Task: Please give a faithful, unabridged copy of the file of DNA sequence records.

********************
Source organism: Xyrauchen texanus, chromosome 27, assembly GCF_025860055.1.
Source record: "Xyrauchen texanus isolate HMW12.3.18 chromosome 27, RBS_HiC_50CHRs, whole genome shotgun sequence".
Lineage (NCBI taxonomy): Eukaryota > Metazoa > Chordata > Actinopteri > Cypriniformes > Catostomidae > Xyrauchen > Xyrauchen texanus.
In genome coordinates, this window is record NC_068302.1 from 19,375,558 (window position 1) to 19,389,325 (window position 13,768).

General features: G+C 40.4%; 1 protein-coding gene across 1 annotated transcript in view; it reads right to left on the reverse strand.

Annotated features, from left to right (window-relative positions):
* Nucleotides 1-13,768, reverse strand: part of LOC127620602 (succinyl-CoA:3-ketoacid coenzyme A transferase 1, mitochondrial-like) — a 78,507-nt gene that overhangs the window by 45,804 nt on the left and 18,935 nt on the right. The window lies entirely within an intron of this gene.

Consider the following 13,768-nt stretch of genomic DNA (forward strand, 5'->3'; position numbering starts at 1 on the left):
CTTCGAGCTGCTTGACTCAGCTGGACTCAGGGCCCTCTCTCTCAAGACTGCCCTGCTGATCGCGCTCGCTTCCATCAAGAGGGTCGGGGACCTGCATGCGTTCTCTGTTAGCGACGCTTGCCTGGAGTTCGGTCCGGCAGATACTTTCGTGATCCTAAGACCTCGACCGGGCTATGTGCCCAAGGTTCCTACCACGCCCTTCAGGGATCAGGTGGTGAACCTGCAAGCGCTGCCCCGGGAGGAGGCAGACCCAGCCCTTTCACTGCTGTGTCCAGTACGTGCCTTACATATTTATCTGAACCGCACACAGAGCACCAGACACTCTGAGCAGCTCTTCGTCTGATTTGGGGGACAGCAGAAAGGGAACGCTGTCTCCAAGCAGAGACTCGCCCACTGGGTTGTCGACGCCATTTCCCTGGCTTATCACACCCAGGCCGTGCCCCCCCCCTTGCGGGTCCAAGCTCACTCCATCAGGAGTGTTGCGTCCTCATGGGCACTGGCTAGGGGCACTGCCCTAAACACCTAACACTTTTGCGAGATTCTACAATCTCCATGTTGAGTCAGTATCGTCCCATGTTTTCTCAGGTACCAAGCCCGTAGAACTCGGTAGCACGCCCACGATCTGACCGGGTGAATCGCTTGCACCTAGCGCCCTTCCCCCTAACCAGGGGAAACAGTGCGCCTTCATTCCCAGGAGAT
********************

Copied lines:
Source organism: Xyrauchen texanus, chromosome 27, assembly GCF_025860055.1.
Source record: "Xyrauchen texanus isolate HMW12.3.18 chromosome 27, RBS_HiC_50CHRs, whole genome shotgun sequence".
Lineage (NCBI taxonomy): Eukaryota > Metazoa > Chordata > Actinopteri > Cypriniformes > Catostomidae > Xyrauchen > Xyrauchen texanus.
In genome coordinates, this window is record NC_068302.1 from 19,375,558 (window position 1) to 19,389,325 (window position 13,768).

General features: G+C 40.4%; 1 protein-coding gene across 1 annotated transcript in view; it reads right to left on the reverse strand.

Annotated features, from left to right (window-relative positions):
* Nucleotides 1-13,768, reverse strand: part of LOC127620602 (succinyl-CoA:3-ketoacid coenzyme A transferase 1, mitochondrial-like) — a 78,507-nt gene that overhangs the window by 45,804 nt on the left and 18,935 nt on the right. The window lies entirely within an intron of this gene.

Consider the following 13,768-nt stretch of genomic DNA (forward strand, 5'->3'; position numbering starts at 1 on the left):
CTTCGAGCTGCTTGACTCAGCTGGACTCAGGGCCCTCTCTCTCAAGACTGCCCTGCTGATCGCGCTCGCTTCCATCAAGAGGGTCGGGGACCTGCATGCGTTCTCTGTTAGCGACGCTTGCCTGGAGTTCGGTCCGGCAGATACTTTCGTGATCCTAAGACCTCGACCGGGCTATGTGCCCAAGGTTCCTACCACGCCCTTCAGGGATCAGGTGGTGAACCTGCAAGCGCTGCCCCGGGAGGAGGCAGACCCAGCCCTTTCACTGCTGTGTCCAGTACGTGCCTTACATATTTATCTGAACCGCACACAGAGCACCAGACACTCTGAGCAGCTCTTCGTCTGATTTGGGGGACAGCAGAAAGGGAACGCTGTCTCCAAGCAGAGACTCGCCCACTGGGTTGTCGACGCCATTTCCCTGGCTTATCACACCCAGGCCGTGCCCCCCCCCTTGCGGGTCCAAGCTCACTCCATCAGGAGTGTTGCGTCCTCATGGGCACTGGCTAGGGGCACTGCCCTAAACACCTAACACTTTTGCGAGATTCTACAATCTCCATGTTGAGTCAGTATCGTCCCATGTTTTCTCAGGTACCAAGCCCGTAGAACTCGGTAGCACGCCCACGATCTGACCGGGTGAATCGCTTGCACCTAGCGCCCTTCCCCCTAACCAGGGGAAACAGTGCGCCTTCATTCCCAGGAGAT